NHL 23 Review
Skating on thin ice
Last year, the EA Sports NHL franchise made the jump to the current console generation without much fanfare. Under the hood, the switch to the Frostbite engine was smooth, along with some performance improvements and a very nice looking ice surface, but there wasn't a big leap in gameplay or features that some may have hoped for. And it should come as no surprise to long-time series fans that NHL 23 continues this trend of largely chugging along. There are some tweaks, some minor additions, and some ongoing problems in this year's entry. The focus is clearly on not rocking the boat too much, and with no competition in the gaming landscape, hockey fans get yet another functional and licensed, but lukewarm hockey simulation release.
The major addition in NHL 22 was the X-Factor system, in itself a port of the idea that EA Sports Madden introduced a few years back. The system returns again this year across all modes, with a few balance tweaks to the special zone abilities (stat boosts in certain situations) and a few new ones added for the best players in the sport. It continues to make a minor difference on the ice, where the gameplay remains quite familiar. Offline play remains highly customizable, and the AI seems to be improved this year and able to break into the attacking zones more easily, and generally play better. Online, passing accuracy has been tweaked so that you can actually make good plays without sending the puck wayward. Poke checking is still good and effective, while slashing penalties from stick lifts seem to be the flavor of the week for the referees. Everything will feel very familiar to returning players, as the vast, vast majority of the goals will still be from close-in shots after a deke move.
The lack of goal variety isn't perhaps entirely to blame on the lack of player creativity. The goalies this year got a boost, and so trying to play more true-to-life hockey just doesn’t pay off. So everyone waits for the usual breakaways, so they can pull off the same deke or cross-crease snipe move that always results in a goal. All other attempts are simply too risky – offline and online, you are likely to get dispossessed by taking too long or by an errant pass, and the goalies save pretty much everything that comes from outside the circles. So it's just more safe and efficient to use the same moves over and over, as has been the case for a few years now in the franchise. There's even a bug that is evident when you have to play through various HUT challenges that set the AI to the lowest difficulty. Even in these moments, while you easily outskate the opposition, the AI goaltenders are almost impossible to beat – except with the usual cheese moves that all long-term players are too familiar with.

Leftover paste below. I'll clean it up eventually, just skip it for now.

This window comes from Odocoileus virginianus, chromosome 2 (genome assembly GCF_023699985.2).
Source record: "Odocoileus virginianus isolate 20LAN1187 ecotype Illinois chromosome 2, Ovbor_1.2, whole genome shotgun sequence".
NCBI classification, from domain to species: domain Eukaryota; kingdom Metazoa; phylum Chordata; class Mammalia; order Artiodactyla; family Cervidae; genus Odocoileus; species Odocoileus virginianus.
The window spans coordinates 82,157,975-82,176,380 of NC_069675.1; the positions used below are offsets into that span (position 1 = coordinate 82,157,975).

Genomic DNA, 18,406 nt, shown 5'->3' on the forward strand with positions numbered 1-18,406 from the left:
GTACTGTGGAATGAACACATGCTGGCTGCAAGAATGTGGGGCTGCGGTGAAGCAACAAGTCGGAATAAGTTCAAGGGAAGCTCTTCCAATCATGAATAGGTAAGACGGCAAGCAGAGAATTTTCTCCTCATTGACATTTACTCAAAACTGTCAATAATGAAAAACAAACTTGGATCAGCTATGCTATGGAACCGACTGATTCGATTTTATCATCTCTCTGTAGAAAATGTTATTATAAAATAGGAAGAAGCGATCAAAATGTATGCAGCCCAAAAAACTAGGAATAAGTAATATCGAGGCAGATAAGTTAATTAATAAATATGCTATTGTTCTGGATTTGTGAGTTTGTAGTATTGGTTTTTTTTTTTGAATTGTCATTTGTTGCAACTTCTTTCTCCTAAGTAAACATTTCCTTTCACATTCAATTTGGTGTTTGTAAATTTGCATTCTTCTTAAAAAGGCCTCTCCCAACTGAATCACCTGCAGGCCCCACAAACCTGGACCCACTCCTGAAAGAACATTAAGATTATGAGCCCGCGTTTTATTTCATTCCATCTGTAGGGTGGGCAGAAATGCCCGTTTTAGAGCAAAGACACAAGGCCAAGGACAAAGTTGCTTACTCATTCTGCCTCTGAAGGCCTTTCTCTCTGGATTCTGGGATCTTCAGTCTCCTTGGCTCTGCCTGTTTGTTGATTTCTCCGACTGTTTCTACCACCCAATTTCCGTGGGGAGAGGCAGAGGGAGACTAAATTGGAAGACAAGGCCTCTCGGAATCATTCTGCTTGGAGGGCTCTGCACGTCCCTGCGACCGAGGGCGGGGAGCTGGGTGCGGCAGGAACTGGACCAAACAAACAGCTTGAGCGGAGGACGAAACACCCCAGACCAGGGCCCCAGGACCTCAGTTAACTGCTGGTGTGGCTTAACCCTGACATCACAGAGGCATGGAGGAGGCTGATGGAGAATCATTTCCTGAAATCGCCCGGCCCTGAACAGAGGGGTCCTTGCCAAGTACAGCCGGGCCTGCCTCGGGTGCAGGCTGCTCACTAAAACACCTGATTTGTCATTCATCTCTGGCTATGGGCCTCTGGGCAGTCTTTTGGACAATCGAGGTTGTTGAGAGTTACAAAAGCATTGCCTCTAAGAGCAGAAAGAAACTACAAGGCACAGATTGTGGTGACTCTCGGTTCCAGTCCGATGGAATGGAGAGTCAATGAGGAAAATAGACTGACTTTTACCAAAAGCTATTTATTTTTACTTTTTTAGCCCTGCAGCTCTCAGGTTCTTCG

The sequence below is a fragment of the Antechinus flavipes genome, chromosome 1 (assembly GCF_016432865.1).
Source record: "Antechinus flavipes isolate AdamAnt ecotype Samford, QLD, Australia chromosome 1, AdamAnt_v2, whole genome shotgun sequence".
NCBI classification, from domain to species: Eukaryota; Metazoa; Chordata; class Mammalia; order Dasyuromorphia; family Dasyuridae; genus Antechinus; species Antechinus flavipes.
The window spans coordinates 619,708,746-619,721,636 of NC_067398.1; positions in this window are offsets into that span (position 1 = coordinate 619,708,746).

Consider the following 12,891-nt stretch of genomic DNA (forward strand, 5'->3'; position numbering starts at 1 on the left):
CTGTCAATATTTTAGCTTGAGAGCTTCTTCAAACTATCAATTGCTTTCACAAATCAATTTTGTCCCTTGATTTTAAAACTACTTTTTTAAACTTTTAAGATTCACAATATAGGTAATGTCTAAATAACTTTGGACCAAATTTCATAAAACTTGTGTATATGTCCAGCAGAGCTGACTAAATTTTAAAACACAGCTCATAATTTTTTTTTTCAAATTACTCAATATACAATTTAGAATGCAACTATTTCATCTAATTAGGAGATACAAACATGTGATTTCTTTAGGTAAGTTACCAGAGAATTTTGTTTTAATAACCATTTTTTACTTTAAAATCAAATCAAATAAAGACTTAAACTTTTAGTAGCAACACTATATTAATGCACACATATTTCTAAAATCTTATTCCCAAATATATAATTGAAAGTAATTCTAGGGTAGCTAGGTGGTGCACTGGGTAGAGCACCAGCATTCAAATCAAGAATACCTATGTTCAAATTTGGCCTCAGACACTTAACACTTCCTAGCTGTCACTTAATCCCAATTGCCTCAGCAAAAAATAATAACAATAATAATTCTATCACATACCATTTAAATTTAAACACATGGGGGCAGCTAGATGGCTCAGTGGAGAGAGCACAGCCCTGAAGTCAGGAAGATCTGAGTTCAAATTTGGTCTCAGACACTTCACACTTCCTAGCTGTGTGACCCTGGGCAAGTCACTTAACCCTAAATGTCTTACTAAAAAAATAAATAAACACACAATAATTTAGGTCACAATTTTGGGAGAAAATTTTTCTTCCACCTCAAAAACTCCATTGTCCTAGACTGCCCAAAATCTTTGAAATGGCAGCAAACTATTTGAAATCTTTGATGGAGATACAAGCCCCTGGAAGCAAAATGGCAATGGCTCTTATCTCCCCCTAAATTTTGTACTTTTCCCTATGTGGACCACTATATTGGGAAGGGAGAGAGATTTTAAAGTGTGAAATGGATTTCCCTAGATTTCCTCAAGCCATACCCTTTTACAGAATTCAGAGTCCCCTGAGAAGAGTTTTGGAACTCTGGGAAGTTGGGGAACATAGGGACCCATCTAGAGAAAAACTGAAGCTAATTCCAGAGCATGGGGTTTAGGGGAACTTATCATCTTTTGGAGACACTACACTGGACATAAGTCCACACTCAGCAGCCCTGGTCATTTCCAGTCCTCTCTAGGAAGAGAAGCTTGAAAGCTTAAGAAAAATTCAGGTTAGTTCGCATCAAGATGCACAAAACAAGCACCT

There are some notable new animations for the netminders, to coincide with a new Last Chance Puck Movement mechanic. This allows players to still handle the puck and make shots even as they lose balance and are falling to the ice. These new animations can be neat when they work and allow players to perform a last-ditch effort on goal or a pass. However, like net battles a few years ago, this mechanic is highly situational and doesn’t crop up very often, making it a bit weak as a headlining gameplay addition for the year. Online, most players use the new diving move as more of a joke and look to abuse a glitch.
Offline gameplay modes haven't got much of an update. Be a Pro is largely unchanged after its revamp two years ago, letting you break into NHL as a rookie and create a long-lasting career. Without new additions, or improvements to the existing mechanics, the mode can still be sluggishly paced and repetitive, especially after your debut year. In Franchise mode, where you pick a team to guide to glory over multiple seasons and via a highly customizable experience (choosing to look after finances, etc), the main new addition is the ability to play in an entirely custom league. Instead of following the NHL format and Stanley Cup Playoffs, you can create your own experience with an entirely custom number of teams, games per season, playoff rules, and so on. While it's a neat addition that perhaps lets players recreate the past eras of the sport (with extra help from roster sharing), it seems fairly limited in its appeal. Another new function is letting players define specific player roles on Special Teams units, such as who is the Distributor and who is the Finisher. This, along with two new team strategies, helps expand on how your AI teammates behave, at least in theory. On the whole, though, solo career focused players don't have much to look forward to this year.